Investigation of declared sitting preference and measured cognitive performance in a sunlit room

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Current daylighting standards are not sufficient to guarantee a high-quality daylighting experience as they fail to take the behavior of building occupants into consideration. The way that a daylit room is appreciated and used has not been fully explored, especially under sunlighting conditions. This research is the first of its kind to assess how the distance between a subject and a sun patch on the floor is related to a broad range of behavioral responses, including conclusive preference and measured cognitive performance. One hundred subjects participated in a controlled experiment in a work setting. Investigations of the declared preferences of seating area and subjects' cognitive performances indicated that people are not always aware of the environmental factors that influence their behavior. Subjects were generally attracted to sunlight and outdoor views, but they did not necessarily perform best in these preferred areas. Privacy and a sense of control were two hidden factors that greatly affected subjects' decisions and performances. Current daylighting literature and design practice do not pay adequate attention to such factors as sense of visual control or privacy in the design of rooms. On the other hand, the perceived problem of visual glare caused by sunlight penetration did not affect performance as much as subjects believed it would. An additional result suggested that individual behaviors were more affected by environmental elements than were group activities.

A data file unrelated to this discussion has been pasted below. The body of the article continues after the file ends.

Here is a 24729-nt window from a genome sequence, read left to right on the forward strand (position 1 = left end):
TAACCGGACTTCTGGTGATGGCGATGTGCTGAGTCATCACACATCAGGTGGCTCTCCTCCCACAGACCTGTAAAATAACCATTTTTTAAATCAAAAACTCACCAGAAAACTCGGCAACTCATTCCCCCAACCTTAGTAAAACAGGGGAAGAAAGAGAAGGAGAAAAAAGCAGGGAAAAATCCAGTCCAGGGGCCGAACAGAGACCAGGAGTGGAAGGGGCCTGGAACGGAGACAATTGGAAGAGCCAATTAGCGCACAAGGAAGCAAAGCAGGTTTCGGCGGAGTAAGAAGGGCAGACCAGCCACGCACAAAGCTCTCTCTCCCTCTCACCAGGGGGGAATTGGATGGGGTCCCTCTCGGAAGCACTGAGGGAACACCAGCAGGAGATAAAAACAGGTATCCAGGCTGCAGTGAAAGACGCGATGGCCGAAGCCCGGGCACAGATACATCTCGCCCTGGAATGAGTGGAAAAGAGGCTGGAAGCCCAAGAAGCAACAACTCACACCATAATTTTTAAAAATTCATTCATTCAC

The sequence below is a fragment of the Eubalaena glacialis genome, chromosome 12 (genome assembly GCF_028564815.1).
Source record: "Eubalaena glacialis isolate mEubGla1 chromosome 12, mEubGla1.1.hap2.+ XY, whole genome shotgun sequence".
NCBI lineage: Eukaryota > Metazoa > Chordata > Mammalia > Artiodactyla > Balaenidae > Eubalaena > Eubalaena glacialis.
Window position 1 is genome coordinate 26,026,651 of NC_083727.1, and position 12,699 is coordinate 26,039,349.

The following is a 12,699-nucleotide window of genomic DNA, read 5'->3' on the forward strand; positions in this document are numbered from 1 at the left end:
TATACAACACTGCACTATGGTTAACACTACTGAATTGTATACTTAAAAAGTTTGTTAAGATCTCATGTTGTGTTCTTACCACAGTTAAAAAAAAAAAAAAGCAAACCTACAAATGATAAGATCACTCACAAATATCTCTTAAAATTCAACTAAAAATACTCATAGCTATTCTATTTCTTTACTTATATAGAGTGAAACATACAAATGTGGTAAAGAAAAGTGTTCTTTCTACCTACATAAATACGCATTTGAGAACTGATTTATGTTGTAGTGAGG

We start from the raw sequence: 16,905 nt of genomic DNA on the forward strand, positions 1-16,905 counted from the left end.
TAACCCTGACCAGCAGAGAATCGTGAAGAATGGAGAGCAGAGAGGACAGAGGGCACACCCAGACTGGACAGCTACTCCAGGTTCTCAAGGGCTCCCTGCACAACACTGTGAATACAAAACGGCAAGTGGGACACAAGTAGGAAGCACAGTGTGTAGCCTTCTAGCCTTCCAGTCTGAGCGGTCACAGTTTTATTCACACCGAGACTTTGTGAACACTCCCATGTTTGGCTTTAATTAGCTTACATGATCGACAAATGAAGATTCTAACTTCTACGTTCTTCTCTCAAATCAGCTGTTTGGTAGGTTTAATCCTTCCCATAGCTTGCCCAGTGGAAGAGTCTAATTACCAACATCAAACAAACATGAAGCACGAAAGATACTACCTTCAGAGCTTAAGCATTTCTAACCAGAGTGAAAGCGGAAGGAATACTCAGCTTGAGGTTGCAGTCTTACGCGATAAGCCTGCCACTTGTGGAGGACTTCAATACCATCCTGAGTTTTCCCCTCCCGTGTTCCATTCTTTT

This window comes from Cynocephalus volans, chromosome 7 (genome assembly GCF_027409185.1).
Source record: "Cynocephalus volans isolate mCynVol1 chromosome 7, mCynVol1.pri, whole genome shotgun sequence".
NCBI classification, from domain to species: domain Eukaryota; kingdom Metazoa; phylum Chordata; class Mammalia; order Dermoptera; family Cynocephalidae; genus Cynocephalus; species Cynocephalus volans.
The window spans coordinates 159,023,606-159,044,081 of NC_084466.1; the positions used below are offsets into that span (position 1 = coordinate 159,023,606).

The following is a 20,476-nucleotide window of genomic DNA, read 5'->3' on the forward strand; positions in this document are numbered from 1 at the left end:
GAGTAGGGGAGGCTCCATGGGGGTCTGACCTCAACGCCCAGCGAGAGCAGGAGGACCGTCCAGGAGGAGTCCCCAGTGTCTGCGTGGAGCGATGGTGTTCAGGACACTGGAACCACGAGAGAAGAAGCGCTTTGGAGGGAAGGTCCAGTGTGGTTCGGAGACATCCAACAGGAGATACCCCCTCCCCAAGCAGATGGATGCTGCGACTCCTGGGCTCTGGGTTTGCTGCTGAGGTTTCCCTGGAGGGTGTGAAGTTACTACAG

Original languageEnglish (US)
Pages (from-to)226-238
Number of pages13
JournalJournal of Environmental Psychology
Issue number2
StatePublished - Jun 1 2010


  • Cognitive performance
  • Control
  • Daylighting
  • Preference
  • Privacy
  • Sunlight
  • View

ASJC Scopus subject areas

  • Social Psychology
  • Applied Psychology


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